CD Come On [Small Stone] (CD 1169753),
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Come On [Small Stone]

  • 1. Transamerica
    2. I Just Want You to Be Free
    3. How Far
    4. Don't Feel Like Making Love
    5. Light Shines
    6. Can You Feel It
    7. Alicia Circles
    8. Jonestown
    9. Chasm
    10. Sweet Mercy's Gate
    11. I Ain't Surprised
    12. Lurch
  • Additional Info
    Manufacturer Part Number (MPN): 80

  • Credits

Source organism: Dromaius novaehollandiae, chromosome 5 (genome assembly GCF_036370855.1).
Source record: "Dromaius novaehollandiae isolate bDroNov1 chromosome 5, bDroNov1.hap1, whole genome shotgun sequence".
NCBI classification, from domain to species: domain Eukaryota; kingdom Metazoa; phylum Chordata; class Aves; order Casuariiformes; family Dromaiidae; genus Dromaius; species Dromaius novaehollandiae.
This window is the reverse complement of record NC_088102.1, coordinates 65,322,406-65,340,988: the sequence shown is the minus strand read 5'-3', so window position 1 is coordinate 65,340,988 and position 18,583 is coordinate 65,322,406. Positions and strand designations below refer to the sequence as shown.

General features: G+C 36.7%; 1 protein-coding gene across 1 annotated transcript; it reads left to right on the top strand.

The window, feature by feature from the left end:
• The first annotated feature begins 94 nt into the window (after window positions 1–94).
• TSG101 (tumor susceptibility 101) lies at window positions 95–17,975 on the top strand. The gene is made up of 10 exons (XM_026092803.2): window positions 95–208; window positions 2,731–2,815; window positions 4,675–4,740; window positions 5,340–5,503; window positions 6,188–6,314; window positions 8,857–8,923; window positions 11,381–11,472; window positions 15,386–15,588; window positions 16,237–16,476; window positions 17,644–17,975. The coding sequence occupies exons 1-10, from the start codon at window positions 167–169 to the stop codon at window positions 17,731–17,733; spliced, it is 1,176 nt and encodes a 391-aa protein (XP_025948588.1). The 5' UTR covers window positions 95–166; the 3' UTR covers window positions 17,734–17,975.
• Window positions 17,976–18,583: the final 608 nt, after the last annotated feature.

With no record label waiting in the wings, ready to release it, Shame Club's third album, Come On, was recorded at a leisurely pace between 2006 and 2007, and even though the long-running St. Louis hard rockers would probably choose a slightly less positive adjective than "leisurely" ("tortuous," perhaps), their patience certainly paid off when Detroit's Small Stone picked up the record for a mid-2008 release. By then, the quartet had relinquished some of the disproportionate Thin Lizzy influence that had characterized their early work, and opened up their sound to a broader palette of classic rock cornerstones like Aerosmith and ZZ Top -- all evident to differing degrees in songs like "Transamerica," "Light Shines," and "Chasm." There's also a discernible Southern rock aesthetic filtering into the twangy licks of "How Far," the bombastic boogie of "I Ain't Surprised," and the melancholy melodies of "Sweet Mercy's Gate"; an early-'70s blues-rock simplicity (think Bad Company, Foghat, and BTO) keeping others like "Don't Feel Like Making Love" and "Can You Feel It" honest and straightforward, and an even more retro, post-flower-power vibe permeating the otherwise thumpin' "I Just Want You to Be Free." Finally, the band takes it down a notch for the acoustic instrumental, "Alicia Circles," which is reminiscent of Zeppelin's "Bron-Yr-Aur," only with a hillbilly instead of Welsh folk flavor, and then closes the album with an extended, tipsy blues jam called "Lurch." With all of these recognizable influences flowing through its gears, one might expect Come On to live out the image on its cover and sink to the bottom of the murky Mississippi, in abject anonymity. But, if anything, Shame Club's wholesale reshuffling of all these elements renders the whole pretty natural in its own way. Its overall sense of restraint may all still prove pretty boring and sedate for new millennium listeners, tweaked on impatience and adrenalin, but classic rock lovers will likely get a huge kick out of sifting through these songs' familiar sonic hallmarks. ~ Eduardo Rivadavia

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